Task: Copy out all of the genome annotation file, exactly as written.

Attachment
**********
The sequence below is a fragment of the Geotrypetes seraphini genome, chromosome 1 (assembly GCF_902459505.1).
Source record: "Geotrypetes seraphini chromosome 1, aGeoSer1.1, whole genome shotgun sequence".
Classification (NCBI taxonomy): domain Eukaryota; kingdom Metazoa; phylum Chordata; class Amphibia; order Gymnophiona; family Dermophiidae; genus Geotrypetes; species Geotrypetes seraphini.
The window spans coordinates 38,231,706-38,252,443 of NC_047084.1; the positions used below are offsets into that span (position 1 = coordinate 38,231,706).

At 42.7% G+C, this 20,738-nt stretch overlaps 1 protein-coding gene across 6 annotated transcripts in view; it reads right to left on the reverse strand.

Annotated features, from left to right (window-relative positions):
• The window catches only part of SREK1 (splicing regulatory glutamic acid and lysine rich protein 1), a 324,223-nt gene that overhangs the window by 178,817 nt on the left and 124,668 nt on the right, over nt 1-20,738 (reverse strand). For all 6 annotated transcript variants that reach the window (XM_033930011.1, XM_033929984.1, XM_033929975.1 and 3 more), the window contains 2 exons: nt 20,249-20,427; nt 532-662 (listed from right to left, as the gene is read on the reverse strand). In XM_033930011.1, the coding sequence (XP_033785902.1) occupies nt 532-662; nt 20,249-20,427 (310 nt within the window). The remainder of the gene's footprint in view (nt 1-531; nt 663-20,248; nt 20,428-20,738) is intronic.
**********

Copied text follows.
The sequence below is a fragment of the Geotrypetes seraphini genome, chromosome 1 (assembly GCF_902459505.1).
Source record: "Geotrypetes seraphini chromosome 1, aGeoSer1.1, whole genome shotgun sequence".
Classification (NCBI taxonomy): domain Eukaryota; kingdom Metazoa; phylum Chordata; class Amphibia; order Gymnophiona; family Dermophiidae; genus Geotrypetes; species Geotrypetes seraphini.
The window spans coordinates 38,231,706-38,252,443 of NC_047084.1; the positions used below are offsets into that span (position 1 = coordinate 38,231,706).

At 42.7% G+C, this 20,738-nt stretch overlaps 1 protein-coding gene across 6 annotated transcripts in view; it reads right to left on the reverse strand.

Annotated features, from left to right (window-relative positions):
• The window catches only part of SREK1 (splicing regulatory glutamic acid and lysine rich protein 1), a 324,223-nt gene that overhangs the window by 178,817 nt on the left and 124,668 nt on the right, over nt 1-20,738 (reverse strand). For all 6 annotated transcript variants that reach the window (XM_033930011.1, XM_033929984.1, XM_033929975.1 and 3 more), the window contains 2 exons: nt 20,249-20,427; nt 532-662 (listed from right to left, as the gene is read on the reverse strand). In XM_033930011.1, the coding sequence (XP_033785902.1) occupies nt 532-662; nt 20,249-20,427 (310 nt within the window). The remainder of the gene's footprint in view (nt 1-531; nt 663-20,248; nt 20,428-20,738) is intronic.